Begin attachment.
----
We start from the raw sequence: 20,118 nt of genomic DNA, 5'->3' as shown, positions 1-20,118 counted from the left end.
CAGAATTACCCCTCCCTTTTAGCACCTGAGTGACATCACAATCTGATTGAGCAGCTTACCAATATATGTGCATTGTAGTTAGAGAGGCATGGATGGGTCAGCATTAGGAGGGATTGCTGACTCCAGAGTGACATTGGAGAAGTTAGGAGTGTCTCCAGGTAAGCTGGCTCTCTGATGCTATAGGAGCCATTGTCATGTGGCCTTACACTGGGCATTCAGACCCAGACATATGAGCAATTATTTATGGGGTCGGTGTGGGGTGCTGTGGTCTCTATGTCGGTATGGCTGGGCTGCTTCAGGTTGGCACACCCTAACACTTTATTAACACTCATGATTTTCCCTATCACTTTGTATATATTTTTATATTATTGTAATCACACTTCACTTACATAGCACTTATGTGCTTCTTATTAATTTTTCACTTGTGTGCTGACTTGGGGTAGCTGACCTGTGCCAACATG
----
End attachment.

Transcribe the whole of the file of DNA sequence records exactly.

We start from the raw sequence: 20,118 nt of genomic DNA, 5'->3' as shown, positions 1-20,118 counted from the left end.
CAGAATTACCCCTCCCTTTTAGCACCTGAGTGACATCACAATCTGATTGAGCAGCTTACCAATATATGTGCATTGTAGTTAGAGAGGCATGGATGGGTCAGCATTAGGAGGGATTGCTGACTCCAGAGTGACATTGGAGAAGTTAGGAGTGTCTCCAGGTAAGCTGGCTCTCTGATGCTATAGGAGCCATTGTCATGTGGCCTTACACTGGGCATTCAGACCCAGACATATGAGCAATTATTTATGGGGTCGGTGTGGGGTGCTGTGGTCTCTATGTCGGTATGGCTGGGCTGCTTCAGGTTGGCACACCCTAACACTTTATTAACACTCATGATTTTCCCTATCACTTTGTATATATTTTTATATTATTGTAATCACACTTCACTTACATAGCACTTATGTGCTTCTTATTAATTTTTCACTTGTGTGCTGACTTGGGGTAGCTGACCTGTGCCAACATG